Stratonicus, his jailer, was a kind-hearted man and secretly a Christian, and wept to see the torments to which Hermylus was subjected. Seeing this, the soldiers began to question him; and, seeing that his hour had come, he in turn openly confessed Christ. For this he was seized, flogged and thrown into prison with his brother in Christ. The following day, both were bound, tied in a net and thrown into the Danube, where they received their divinely-promised crowns. Their bodies were washed up a few days later, recovered by Christians and buried with honor.

Our Holy Father Maximos Kavsokalybites (the Hut-burner) (1365)

A native of Lampsacus on the Hellespont, he became a monk at the age of seventeen. When his spiritual Father died, he went on pilgrimage to Constantinople, where he took up the ascesis of folly for Christ, pretending madness in order to conceal his virtues and struggles from the world. He then went to the Great Lavra of St Athanasius on Mount Athos, where he lived as a simple monk in complete obedience. One day, he was told in a dream to go to the summit of Athos to receive (like Moses) the tablets of the spiritual law. He prayed continuously atop the Holy Mountain for three days, after which the Mother of God appeared to him surrounded by angels. She gave him a miraculous loaf for his sustenance and told him to live in solitude on the wild slopes of Mount Athos. Henceforth he lived apart, barefoot in all weather. He would build himself crude shelters of branches and brush; after living in one for a short time he would burn it and move to a new place. Thus he received the name Kavsokalybites “the Hut Burner” from the other monks, who dismissed him as a madman.

Saint Gregory the Sinaite (April 6), one of the great Hesychasts, heard of St Maximos, and hurried to meet him. When they met, St Maximos put aside his usual silence at St Gregory’s pleading, and they discoursed together for many hours. Saint Gregory was astonished at the wonders that God had accomplished in St Maximos, at his depth of spiritual understanding and his eloquence. Returning to the nearby monks, he said “He is an angel and not a man!” He begged St Maximos to give up his nomadic life and his pretended madness, and to live among his fellow monks for their edification. This St Maximos did. He settled in one of his crude huts, living on bread miraculously provided from heaven and on sea-water, which was made sweet by his prayer. He received and counseled any monks who sought him out, and over the years was visited by two Emperors and by the Patriarch of Constantinople. In his last years he returned to a small cell in his Lavra, where he reposed in peace at the age of ninety- five. The monks of Mt Athos immediately venerated him as a Saint.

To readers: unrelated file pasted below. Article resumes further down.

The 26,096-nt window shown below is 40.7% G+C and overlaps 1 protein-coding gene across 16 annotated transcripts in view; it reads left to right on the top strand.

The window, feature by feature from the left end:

Our Holy Father Hilary, Bishop of Poitiers (369)

“The holy Hierarch Hilary was born of pagan parents in Gaul, and was trained in philosophy and rhetoric. At a time when paganism was still strong in Gaul, Saint Hilary understood the falsehood of polytheism, and became a Christian, and a great defender of his new Faith. About the year 350 he was ordained Bishop of Poitiers, when Arles and Milan were in the hands of the Arians and the Arian Constantius was sole Emperor. Like his contemporary Saint Athanasius, Saint Hilary’s episcopate was one long struggle against the Arians. As Bishop of Poitiers, Saint Hilary foresaw the future greatness of Martin (see Nov. 12), and attached him to himself. In 355, when required to agree to the condemnation of Saint Athanasius by the Council of Milan, Hilary wrote an epistle to Constantius condemning the wrongs done by the Arians and requesting, among other things, the restoration of the Orthodox bishops, including Athanasius. For this, Hilary was banished to Asia Minor, where he wrote his greatest work, On the Trinity. Saint Hilary returned to his see in 360, where Saint Martin sought him out again. It was at this time that Saint Hilary blessed Martin to found a monastery near Poitiers, where Martin remained until being consecrated Bishop of Tours in 371. In his last years, Saint Hilary strove for the deposition of Auxentius, the Arian Bishop of Milan, but by affecting an Orthodox confession Auxentius retained his see. Saint Hilary reposed in peace about the year 368. Auxentius died in 374 and was succeeded by Saint Ambrose, who continued Saint Hilary’s battle against Arianism.” (Great Horologion, adapted)